Why Black Lives Cannot Matter, By Lasisi Olagunju
POLITICS DIGEST– The white world has, in recent weeks, been assisting in reevaluating black lives. They’ve joined blacks to shout ‘Black Lives Matter’ as the world agonises over deadly racism abroad. But how much of value do the blacks place on their own lives, especially in Africa? Is it the destiny of the black man to suffer and be pitied from eternity to eternity? He was the one who suffered slavery and slave trade more than anyone else. He is the one whose experience of colonialism will rankle forever even when other victims have outlived that past.
Ran HaCohen of Tel Aviv University, Israel, in a 2018 journal article examines the concept of blackness and why being white or black would forever play a role in human history. He argues that black, as a colour, has always “suffered from bad reputation” and that even among black people of Africa, “white signifies ‘right, good order, reason, truth, health, generosity, good luck’, whereas black signifies ‘wrong, guilt, envy, intention to kill, grief.’”
Why is it that almost 200 years after slave trade and almost a century after independence, black Africans are still subject to cheap chains and deaths – and pity – everywhere?
A February 2, 2002 article has the title: ‘Africa is a mess, but we can’t blame colonialism.’ The author, Boris Johnson, wrote that piece as a newspaper editor and columnist. The man who is today the Prime Minister of Britain saw Africa and Africans as a horrid blot – a dark mark, a stain, dirt. But, Johnson would forcefully argue the poverty of everything in Africa should stop being seen as a blot on the conscience of the West because of colonialism. Whatever Africa suffers is either self-created or its destiny – which is worse. Johnson’s solution to the black man’s eternal retardation is recolonization, which he hinted was needed if Africa would ever be useful for anything and for anyone, including itself. “The problem (of Africa) is not that we were once in charge, but that we are not in charge anymore…The best fate for Africa would be if the old colonial powers, or their citizens, scrambled once again in her direction; on the understanding that this time they will not be asked to feel guilty.” I am not sure if black dudes who kill themselves and others to live in Europe would squirm at his suggestion.
Born 19 June, 1964, about four years after Nigeria became independent from his country, Johnson is today the British Prime Minister. And there is an ongoing debate in his country on whether he still holds on to those 2002 views about recolonising the continent in order to save it. I would be shocked if Boris Johnson has stepped away from his recolonization pill for the black man’s headache. The immediate spark of that article was his visit to civil-war-wracked Uganda where he met ‘a bunch of millennialist loonies,’ – children of atrocity, war and death: “We were raping, we were killing,” Johnson said one of the kids told him before going on to describe how he murdered a girl who tried to escape. “I cut her up.” Whatever Johnson saw in Uganda in 2002 (18 years ago) was an adequate representation of what Africa truly is in 2020. Honest Africans themselves know that in the continent, things don’t get better; every new day takes the ache from bad to worse. Nothing matters – not life, not death.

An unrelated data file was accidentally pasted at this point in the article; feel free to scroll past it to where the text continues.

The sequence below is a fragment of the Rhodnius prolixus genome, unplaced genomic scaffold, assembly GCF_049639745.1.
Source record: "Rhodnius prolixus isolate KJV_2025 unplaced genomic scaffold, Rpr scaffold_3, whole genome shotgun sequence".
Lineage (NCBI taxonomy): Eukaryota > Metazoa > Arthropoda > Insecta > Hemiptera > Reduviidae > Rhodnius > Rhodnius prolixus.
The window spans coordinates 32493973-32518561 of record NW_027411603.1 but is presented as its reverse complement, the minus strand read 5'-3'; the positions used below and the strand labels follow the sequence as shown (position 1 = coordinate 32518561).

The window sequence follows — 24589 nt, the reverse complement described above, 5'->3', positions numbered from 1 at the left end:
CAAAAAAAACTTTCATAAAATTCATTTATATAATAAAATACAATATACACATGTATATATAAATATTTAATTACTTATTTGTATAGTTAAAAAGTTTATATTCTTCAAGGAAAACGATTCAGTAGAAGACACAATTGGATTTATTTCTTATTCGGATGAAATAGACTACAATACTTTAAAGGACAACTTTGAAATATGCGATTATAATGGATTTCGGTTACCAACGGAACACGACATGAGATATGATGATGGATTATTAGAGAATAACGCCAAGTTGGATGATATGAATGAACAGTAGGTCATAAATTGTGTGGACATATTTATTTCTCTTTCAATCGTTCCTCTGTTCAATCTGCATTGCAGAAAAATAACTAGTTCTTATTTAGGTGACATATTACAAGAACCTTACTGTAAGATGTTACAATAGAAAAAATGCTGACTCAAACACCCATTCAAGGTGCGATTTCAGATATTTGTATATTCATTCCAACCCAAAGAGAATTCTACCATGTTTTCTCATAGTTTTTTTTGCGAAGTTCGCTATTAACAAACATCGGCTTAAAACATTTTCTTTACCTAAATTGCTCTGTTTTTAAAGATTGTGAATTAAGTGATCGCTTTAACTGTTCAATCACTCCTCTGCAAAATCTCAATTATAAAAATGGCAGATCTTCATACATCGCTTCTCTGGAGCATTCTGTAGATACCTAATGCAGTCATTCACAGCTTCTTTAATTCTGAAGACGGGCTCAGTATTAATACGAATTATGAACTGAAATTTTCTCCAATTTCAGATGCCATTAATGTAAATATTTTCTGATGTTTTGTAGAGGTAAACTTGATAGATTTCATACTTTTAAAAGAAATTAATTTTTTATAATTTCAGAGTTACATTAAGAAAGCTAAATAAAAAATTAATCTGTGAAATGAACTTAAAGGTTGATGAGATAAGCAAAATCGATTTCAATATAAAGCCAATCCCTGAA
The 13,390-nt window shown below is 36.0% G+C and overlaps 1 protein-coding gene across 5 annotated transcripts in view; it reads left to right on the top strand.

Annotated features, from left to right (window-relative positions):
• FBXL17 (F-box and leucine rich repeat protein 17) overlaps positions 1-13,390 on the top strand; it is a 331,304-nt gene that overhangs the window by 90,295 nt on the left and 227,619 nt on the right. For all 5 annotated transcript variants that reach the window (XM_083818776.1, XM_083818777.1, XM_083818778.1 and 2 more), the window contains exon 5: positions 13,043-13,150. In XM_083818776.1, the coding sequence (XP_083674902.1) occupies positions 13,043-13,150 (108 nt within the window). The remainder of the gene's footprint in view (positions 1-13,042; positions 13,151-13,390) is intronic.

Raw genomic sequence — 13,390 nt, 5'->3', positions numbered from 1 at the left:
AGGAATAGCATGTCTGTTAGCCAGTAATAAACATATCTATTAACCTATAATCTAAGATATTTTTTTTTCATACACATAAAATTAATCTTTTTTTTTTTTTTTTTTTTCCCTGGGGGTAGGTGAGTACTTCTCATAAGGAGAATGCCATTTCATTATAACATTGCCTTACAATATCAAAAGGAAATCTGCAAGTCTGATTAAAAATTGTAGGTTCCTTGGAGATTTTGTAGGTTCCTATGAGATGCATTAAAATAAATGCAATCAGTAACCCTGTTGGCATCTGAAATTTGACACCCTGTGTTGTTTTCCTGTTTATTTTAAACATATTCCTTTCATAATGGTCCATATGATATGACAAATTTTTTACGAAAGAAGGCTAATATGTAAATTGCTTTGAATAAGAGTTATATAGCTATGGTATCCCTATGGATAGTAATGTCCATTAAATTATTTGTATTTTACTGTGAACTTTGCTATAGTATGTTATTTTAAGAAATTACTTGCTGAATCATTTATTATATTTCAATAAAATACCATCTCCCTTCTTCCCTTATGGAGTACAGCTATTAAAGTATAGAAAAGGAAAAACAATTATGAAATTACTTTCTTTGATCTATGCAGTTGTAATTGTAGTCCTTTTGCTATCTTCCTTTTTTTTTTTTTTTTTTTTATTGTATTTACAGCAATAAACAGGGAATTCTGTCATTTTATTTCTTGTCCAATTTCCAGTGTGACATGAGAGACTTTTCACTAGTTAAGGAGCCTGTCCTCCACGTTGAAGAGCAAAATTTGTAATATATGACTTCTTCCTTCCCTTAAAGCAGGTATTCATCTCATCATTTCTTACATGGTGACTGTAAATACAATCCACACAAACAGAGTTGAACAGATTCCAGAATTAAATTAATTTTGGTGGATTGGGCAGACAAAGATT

If you think I am wrong, think of the epidemic of unremitting evil in Africa. Think of Nigeria, the hopes at independence (before Johnson was born) and the country’s decades of fits and falls. Think of the first republic years of politics without humanity. Think of the killings and recriminations of the years immediately after that republic. Think of the military coups and the wars of the late 60s and the millions who perished. Think of the oil boom and the loss of sense, common and uncommon. Or you can’t remember that we said in the 1970s that money wasn’t our problem but how to spend it? Didn’t Boris Johnson’s British elders and their American cousins, people with sense, quietly come around to help us spend for themselves what we couldn’t spend for ourselves? Think of the prodigal four years of the second republic and the sapping decades of the military that followed that era. Think of 1999 and the joy of a new dawn of democracy and democrats. Think of the failure we have once again made of democracy. Think of today’s reign of thieving mafias and murderous dons and bad leadership.